Solo 401k - High Yield Savings Account

7 Replies

Is anyone aware of any Savings Accounts that pay high yield savings (1.6% or more) that allows you to open the account in your Solo 401k Trust EIN?  

I would like to be able to put my money to work in such an account when it is not in an investment.  Cash sitting in my account only earns 0.2% .

Much appreciated

@Richard Howell How long is your liquid cash sitting untouched? I don't know of any account that you are speaking of outside of certificates of deposit that would be at 1+ year terms.

I would continue to invest. I am not sure of your investment strategies, but if you are aware of any flippers in you area you could do some hard money lending backed by the property. You could invest in another REI's syndication if you are a qualified investor and are willing to tie up the money for 3 - 5 years. Those are my best options that I can think of. Hopefully someone smarter than me comments and gives you even more info.


You can open account for your Solo 401k trust at any bank or financial institution. However, the difference in interest earned would be minimal, I don't think it's worth your effort trying to find savings account offering highest yield, at the end even account offering highest yield will only result in minimal earnings. Instead you should focus on finding long term investments paying 10+% such as trust deeds, private placements, note funds, syndication, etc. That is how your money can really work for you. 

@Richard Howell

The posts above are all spot on.

I would add two things:

1) The account you open for the Solo 401(K) will be an entity account for the trust.  Many banks offer higher savings rates for individuals, but not for commercial style accounts such as businesses and trusts.   As far as your Solo 401(k) checking account, I would focus on cost/service rather than any type of bank-offered savings.  Solera National Bank in Lakewood, CO is a bank that has decided to specialize in this space of Solo 401(k) accounts and is worth checking out.

2) The Solo 401(k) may open a brokerage trading account with a firm such as Schwab, Fidelity, etc.  You may find a vehicle such as a low cost fund that can be used to keep idle capital, reserves and earnings productive instead of sitting in cash.

From a Solo401k participant I use the Fidelity Brokerage Accounts for long term investing and I keep liquid cash in Goldman & Sachs Savings (1.7%APY).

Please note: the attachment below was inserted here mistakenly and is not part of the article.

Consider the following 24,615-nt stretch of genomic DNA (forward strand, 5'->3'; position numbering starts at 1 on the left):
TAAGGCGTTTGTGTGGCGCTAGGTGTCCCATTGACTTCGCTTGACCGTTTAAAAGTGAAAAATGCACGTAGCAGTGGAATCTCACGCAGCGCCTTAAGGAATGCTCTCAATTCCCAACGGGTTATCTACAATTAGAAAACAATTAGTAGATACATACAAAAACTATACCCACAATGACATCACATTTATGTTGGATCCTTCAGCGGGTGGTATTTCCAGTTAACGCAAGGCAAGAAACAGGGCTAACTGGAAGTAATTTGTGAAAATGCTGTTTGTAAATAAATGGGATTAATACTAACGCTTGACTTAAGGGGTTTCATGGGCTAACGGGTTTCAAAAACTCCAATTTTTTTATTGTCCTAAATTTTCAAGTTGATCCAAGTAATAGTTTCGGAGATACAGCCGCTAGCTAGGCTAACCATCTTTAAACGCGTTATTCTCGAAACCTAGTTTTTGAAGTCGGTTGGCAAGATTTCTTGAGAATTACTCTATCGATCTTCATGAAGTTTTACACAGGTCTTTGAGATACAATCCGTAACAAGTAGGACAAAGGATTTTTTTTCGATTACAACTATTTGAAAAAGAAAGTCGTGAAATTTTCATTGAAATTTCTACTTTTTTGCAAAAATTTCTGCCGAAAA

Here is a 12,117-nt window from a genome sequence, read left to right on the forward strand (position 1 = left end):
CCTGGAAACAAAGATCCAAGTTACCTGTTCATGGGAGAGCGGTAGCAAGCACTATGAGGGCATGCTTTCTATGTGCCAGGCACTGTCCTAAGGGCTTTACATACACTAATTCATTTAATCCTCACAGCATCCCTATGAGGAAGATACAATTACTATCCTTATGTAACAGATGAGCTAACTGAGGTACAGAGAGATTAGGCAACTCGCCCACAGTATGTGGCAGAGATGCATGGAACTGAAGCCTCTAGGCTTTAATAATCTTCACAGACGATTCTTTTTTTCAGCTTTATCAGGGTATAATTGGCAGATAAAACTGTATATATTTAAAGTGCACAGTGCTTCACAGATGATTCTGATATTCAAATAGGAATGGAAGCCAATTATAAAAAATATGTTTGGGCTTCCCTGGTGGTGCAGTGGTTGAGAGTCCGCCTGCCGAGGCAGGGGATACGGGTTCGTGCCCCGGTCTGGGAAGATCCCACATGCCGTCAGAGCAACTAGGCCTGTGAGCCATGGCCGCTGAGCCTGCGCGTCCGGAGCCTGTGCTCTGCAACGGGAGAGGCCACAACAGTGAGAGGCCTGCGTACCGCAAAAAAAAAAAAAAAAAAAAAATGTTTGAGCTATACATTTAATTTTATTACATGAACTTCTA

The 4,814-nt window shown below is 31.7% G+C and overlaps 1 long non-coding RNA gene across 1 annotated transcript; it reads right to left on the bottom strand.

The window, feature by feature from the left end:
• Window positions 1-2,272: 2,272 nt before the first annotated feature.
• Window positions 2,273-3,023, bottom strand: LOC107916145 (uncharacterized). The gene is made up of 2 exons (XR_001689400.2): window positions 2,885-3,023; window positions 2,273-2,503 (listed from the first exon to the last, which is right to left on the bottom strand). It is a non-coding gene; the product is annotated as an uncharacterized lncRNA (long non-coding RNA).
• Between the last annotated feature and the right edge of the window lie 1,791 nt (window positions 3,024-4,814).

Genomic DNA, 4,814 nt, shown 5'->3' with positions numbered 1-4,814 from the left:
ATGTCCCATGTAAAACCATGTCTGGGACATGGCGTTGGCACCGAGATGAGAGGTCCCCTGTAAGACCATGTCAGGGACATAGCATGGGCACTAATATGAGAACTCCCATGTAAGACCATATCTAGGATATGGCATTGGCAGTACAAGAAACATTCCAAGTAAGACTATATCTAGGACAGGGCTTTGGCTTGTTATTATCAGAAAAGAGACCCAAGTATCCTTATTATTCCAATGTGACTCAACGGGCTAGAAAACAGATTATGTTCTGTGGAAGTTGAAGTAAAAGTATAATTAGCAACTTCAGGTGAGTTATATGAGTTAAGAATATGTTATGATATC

I use the G&S accounts (as I have opened several that are viewable on one dashboard) in conjunction with my local bank to move funds about with ease. 

G&S accounts are:

 Our Emergency Fund: 3-6 months of expenses

"Tax Escrow": Set aside our current self-employment tax rate anytime we bring in income and pile it up in here. Earns interest between quarterly estimates.

"General Expense Account": Set aside 4 months minimum of budgeted monthly expenses. As the month rolls over we roll over one month increments to our local checking account.

"Goal Savings": Squirrel extra money here after setting aside taxes and investing in Brokerage Account, and anything beyond the 4 month general expense account to save for "dream purchases"

Basic philosophy is pay yourself/Solo401K tax advantages accounts first (401k Roth IRA and HSA), then self employment taxes. Get the 4 month general expenses where they need to be. After that can allocated money toward whatever else we feel we'd like EVEN investing in a brokerage account outside the 401k.

EXTRA NOTE: We do keep some money "liquid" inside the brokerage account in a Money Market (SPAXX) until we have minimum amount needed to buy shares in our selected funds. We also keep money liquid here so that if the right Real Estate opportunity comes up we can write a check.

Sorry for the overkill on detail but just wanted to share how my family and I use our Solo401k and our High Interest Savings Account to move towards our life goals.

Why do you escrow money in a Solo 401k for self employment tax? There is no self employment tax on a Solo401k. You are not co-mingling taxable money from your business with your retirement account are you?